After having an after school coffee meet up with one of my local school library pals, and hearing that she used a self checkout system on her teacher machine that worked, I realized that I was being silly about the whole thing and just making excuses so that I didn't have to give up control. I left our meeting with a fire lit under me and began to think about what I had available to me to use.
SetupWhen our middle school went 1:1, I inherited a few Surface tablets. The tablets are locked down pretty tight with no real way to customize them or add apps, and I haven't done much with them because it requires a lot of extra directions to get them working for our younger students. I realized that they would be perfect for creating a self-checkout and computer catalog stations. The surface tablets are very portable and small, so we are able to put them pretty much anywhere, and the kids can even carry the catalog tablets with them to the shelf to look for books if they need to. I also had an extra scanner in the back office that we use when we're cataloging extra books that come in, so I didn't have to take the scanner from my desk - when we get backed up we can check out from the normal circulation desk computer and the Surface tablet. (Seriously, with all this stuff available, I feel really foolish not having done this sooner).
|Self checkout station in the library|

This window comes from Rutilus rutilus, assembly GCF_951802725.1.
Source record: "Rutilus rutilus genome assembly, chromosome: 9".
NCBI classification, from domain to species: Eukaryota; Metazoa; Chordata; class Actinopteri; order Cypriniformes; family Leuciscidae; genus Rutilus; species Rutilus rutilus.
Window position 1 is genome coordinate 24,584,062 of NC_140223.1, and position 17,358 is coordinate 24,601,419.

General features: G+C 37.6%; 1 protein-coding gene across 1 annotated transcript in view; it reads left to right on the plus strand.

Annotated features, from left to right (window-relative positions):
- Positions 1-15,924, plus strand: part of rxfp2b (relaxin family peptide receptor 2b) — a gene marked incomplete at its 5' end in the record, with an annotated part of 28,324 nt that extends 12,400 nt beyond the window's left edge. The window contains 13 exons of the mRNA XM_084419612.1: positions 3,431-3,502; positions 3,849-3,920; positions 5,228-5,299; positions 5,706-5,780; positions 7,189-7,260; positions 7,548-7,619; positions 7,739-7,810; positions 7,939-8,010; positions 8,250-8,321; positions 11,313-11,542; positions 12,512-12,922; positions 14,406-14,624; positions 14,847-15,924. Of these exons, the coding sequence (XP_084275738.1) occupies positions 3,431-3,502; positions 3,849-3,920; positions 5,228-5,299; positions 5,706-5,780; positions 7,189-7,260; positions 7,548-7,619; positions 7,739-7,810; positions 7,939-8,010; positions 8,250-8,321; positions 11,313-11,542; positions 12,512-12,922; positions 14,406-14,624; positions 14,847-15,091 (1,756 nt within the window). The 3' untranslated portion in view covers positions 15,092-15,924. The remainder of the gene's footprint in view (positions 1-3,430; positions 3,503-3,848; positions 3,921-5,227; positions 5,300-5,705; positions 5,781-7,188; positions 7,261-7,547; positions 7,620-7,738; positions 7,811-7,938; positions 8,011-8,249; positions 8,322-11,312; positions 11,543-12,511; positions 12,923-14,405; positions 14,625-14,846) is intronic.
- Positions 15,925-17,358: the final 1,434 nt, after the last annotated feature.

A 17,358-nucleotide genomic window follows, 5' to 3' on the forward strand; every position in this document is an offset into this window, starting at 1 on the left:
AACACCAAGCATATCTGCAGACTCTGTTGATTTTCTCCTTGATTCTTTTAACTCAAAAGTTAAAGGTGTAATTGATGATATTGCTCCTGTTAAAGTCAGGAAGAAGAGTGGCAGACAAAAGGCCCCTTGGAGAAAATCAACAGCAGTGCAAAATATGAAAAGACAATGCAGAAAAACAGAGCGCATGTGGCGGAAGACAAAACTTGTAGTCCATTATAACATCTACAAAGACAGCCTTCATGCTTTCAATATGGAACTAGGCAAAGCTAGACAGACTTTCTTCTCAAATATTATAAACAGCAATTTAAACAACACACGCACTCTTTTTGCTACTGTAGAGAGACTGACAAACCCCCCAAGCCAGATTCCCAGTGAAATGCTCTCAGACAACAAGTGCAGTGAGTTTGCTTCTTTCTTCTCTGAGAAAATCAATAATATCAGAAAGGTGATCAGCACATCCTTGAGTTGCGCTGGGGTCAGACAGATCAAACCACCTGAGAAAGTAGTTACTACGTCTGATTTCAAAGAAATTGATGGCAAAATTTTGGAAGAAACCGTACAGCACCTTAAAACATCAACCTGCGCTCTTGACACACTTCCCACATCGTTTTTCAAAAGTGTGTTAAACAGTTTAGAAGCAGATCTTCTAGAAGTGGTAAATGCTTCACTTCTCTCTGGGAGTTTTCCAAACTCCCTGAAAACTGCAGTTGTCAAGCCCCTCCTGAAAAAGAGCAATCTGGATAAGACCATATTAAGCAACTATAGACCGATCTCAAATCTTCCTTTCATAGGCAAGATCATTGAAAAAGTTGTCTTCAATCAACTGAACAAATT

During their check out time, students in grades 2-5 are now able to self-serve checkout books. Each student already has a library card that I print in Destiny using one of the standard patron reports, so all they have to do is scan their card and the school barcode.
Minor IssuesThe checkout station does pose some problems for some students (just like I guess the self-checkout at the grocery store does for shoppers). I do have to keep an eye on some classes and impulsive students who don't always stop to check to make sure their cards scanned or their books, but I would say overall there are not nearly as many mistakes as I would have expected. I'm not super strict on allowing students tons of renewals or to checkout if they have a lost book so I do have a number of overrides per day that I have to assist students with, however, the benefits of being free from the circulation desk far outweigh the occasional override or mistaken checkout.
The BenefitsThe biggest benefit of self-checkout for me is that it gets me out from behind the circulation desk, where I often feel trapped. I no longer have to have groups that need to conference come stand by my desk while I'm scanning books in and out. I'm actually free, for the most part to roam the library, monitor project progress, help kids troubleshoot and have meaningful conversations about work. With more focus these days on student growth goals, specifically having self-checkout frees up more of my time to collect data, make observations, give constructive feedback and monitor the growth that I was struggling to accomplish over a number of weeks.
The place really almost runs itself at this point, and in my mind, that's not a bad situation.